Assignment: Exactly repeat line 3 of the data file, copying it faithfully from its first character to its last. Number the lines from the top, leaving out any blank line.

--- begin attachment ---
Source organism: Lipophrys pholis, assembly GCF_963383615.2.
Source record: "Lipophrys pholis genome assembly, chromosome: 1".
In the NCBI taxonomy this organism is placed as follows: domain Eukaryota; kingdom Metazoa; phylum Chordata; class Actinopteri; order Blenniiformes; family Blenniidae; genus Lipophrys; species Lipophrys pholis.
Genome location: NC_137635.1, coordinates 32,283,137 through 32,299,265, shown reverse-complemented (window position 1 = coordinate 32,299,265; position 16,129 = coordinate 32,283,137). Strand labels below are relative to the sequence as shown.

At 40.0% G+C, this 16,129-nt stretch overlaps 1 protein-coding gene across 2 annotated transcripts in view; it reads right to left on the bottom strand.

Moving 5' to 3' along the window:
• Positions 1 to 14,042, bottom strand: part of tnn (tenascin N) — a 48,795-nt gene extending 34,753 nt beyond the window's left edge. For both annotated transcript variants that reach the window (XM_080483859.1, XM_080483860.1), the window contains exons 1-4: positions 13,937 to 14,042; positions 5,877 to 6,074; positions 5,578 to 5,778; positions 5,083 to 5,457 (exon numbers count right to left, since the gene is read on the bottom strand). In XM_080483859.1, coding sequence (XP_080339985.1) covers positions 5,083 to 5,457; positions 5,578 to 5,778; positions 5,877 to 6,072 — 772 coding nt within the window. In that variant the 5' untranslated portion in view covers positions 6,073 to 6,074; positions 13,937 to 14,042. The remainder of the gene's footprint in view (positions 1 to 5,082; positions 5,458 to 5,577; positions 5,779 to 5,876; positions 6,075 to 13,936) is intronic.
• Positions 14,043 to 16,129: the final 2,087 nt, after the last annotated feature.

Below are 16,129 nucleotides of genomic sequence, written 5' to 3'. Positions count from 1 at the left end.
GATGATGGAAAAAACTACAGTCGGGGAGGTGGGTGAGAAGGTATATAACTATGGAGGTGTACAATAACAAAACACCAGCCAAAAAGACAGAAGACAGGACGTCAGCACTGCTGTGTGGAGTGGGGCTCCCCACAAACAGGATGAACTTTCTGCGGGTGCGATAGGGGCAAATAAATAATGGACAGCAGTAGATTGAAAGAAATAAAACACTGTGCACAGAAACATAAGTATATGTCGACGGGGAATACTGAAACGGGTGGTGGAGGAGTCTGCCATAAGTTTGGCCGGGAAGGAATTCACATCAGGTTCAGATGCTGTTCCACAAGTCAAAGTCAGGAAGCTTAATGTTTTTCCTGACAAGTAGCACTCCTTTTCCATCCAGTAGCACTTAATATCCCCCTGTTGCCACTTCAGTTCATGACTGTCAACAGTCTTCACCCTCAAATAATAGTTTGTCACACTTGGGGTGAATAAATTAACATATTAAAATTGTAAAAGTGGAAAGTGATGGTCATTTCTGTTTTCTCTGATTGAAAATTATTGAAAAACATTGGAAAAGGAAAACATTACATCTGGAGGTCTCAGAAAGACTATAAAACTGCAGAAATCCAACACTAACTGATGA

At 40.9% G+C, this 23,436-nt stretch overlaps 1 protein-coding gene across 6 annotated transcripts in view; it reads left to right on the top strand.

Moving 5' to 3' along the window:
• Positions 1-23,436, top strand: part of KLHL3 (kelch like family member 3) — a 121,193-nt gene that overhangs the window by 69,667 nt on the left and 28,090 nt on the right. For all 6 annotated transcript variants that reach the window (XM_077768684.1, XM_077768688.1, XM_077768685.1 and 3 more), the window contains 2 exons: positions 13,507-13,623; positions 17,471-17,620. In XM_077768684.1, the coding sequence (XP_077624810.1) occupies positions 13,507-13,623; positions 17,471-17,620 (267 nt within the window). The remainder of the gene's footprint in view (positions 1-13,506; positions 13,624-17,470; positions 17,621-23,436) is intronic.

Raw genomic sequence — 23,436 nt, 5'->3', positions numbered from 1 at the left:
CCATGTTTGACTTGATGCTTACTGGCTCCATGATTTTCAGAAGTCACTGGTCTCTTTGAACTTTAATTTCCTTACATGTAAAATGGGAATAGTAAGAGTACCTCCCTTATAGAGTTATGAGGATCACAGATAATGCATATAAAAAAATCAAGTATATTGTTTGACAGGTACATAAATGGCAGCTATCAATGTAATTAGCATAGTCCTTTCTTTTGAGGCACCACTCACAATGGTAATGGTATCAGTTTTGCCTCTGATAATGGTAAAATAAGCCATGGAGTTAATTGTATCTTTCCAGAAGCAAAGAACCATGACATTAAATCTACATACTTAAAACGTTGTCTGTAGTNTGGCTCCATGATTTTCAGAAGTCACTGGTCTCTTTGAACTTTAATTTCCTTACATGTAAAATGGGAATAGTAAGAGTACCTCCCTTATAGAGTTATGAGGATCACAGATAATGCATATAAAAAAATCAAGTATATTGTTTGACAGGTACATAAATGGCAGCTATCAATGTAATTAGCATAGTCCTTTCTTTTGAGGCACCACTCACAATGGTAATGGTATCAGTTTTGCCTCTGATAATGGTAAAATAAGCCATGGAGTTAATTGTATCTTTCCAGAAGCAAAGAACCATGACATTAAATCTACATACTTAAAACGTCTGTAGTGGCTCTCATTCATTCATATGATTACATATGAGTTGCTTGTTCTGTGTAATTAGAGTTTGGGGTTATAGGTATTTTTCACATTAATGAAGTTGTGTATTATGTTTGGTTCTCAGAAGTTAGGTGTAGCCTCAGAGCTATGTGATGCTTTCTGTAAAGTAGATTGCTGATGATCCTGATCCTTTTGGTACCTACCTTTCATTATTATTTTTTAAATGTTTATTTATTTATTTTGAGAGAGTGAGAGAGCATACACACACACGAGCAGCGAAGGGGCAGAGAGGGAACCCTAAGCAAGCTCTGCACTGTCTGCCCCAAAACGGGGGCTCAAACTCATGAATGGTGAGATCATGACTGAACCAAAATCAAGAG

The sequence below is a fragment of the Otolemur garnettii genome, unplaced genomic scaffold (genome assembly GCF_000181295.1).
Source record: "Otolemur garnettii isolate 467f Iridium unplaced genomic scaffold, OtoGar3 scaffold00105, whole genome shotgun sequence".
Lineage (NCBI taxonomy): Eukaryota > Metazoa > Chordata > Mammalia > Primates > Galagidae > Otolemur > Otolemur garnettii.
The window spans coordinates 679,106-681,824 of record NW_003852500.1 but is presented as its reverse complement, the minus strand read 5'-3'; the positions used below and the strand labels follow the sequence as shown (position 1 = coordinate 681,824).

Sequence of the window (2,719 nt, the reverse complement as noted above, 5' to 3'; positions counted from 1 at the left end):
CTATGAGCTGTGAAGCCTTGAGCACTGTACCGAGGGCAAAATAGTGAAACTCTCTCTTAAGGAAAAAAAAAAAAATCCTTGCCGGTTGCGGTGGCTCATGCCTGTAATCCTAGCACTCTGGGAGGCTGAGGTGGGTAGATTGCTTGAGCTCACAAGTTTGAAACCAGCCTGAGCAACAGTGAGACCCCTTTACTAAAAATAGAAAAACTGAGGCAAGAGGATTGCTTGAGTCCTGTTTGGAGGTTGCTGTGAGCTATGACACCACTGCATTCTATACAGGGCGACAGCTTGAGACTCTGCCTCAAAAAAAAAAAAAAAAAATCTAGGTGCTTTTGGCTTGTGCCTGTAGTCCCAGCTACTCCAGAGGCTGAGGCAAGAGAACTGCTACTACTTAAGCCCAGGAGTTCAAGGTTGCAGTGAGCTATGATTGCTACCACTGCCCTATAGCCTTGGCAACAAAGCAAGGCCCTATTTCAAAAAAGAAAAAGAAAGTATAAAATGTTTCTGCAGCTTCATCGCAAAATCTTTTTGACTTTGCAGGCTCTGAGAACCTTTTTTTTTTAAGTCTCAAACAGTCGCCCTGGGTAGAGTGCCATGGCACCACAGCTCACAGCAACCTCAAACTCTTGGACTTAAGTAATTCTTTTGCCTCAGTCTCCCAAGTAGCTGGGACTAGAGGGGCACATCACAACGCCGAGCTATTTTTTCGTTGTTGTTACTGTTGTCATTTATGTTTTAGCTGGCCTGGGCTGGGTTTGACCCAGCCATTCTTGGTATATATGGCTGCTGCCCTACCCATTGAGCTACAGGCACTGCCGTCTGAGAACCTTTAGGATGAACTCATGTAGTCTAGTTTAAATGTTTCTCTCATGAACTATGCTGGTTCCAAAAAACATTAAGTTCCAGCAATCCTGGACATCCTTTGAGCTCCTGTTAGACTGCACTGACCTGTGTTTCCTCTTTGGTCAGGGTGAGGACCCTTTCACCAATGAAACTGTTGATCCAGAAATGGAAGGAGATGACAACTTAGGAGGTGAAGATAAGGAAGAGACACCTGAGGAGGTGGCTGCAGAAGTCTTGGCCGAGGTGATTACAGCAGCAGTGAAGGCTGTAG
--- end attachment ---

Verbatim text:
In the NCBI taxonomy this organism is placed as follows: domain Eukaryota; kingdom Metazoa; phylum Chordata; class Actinopteri; order Blenniiformes; family Blenniidae; genus Lipophrys; species Lipophrys pholis.